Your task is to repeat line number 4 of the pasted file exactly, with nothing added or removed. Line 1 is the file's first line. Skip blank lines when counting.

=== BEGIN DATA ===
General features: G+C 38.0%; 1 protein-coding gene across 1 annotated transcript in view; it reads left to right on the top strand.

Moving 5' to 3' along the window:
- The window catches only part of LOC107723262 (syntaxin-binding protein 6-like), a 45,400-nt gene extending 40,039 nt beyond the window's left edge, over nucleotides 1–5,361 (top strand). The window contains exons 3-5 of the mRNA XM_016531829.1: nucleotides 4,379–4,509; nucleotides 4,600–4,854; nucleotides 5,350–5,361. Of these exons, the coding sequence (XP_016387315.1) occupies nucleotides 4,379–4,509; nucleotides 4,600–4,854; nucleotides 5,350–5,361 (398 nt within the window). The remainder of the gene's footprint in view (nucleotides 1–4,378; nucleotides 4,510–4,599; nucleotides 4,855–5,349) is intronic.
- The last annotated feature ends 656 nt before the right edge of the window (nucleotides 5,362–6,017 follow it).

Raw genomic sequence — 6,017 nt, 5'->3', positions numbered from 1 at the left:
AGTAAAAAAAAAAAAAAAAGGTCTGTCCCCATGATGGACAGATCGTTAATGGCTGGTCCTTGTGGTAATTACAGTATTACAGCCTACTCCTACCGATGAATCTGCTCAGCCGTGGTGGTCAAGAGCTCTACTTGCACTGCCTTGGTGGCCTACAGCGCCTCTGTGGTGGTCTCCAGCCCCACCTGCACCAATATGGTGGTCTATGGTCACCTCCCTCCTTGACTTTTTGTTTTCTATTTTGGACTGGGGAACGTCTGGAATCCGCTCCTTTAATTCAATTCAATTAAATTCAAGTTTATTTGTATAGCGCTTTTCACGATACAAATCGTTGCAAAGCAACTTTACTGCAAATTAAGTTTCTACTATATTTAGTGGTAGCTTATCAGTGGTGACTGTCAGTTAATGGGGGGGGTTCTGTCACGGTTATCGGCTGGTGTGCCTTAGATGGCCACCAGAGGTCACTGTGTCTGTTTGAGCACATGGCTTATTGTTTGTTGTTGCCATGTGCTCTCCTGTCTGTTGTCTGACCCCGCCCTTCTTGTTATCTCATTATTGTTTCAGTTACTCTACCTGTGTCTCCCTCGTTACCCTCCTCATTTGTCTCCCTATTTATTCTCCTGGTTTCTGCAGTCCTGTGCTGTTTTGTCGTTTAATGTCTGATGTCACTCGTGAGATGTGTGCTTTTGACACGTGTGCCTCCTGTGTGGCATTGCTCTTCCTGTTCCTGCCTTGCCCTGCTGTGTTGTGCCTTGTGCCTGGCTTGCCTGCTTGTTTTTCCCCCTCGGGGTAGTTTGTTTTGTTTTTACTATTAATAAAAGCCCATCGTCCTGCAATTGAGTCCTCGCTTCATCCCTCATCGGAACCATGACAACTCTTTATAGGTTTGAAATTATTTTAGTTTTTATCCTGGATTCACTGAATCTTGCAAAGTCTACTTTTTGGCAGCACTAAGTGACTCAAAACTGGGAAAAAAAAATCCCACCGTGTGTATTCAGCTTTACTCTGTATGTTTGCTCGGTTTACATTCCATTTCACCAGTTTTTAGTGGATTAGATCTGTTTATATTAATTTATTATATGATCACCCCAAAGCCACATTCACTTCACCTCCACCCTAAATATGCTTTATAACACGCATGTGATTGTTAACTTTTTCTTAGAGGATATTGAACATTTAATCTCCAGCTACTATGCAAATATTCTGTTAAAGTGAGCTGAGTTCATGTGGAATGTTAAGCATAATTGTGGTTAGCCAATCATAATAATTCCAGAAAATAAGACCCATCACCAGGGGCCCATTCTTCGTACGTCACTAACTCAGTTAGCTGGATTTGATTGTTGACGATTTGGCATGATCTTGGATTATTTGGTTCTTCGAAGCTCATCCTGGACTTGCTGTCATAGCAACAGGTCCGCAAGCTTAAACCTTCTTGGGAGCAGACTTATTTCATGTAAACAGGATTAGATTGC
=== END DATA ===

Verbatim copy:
- The last annotated feature ends 656 nt before the right edge of the window (nucleotides 5,362–6,017 follow it).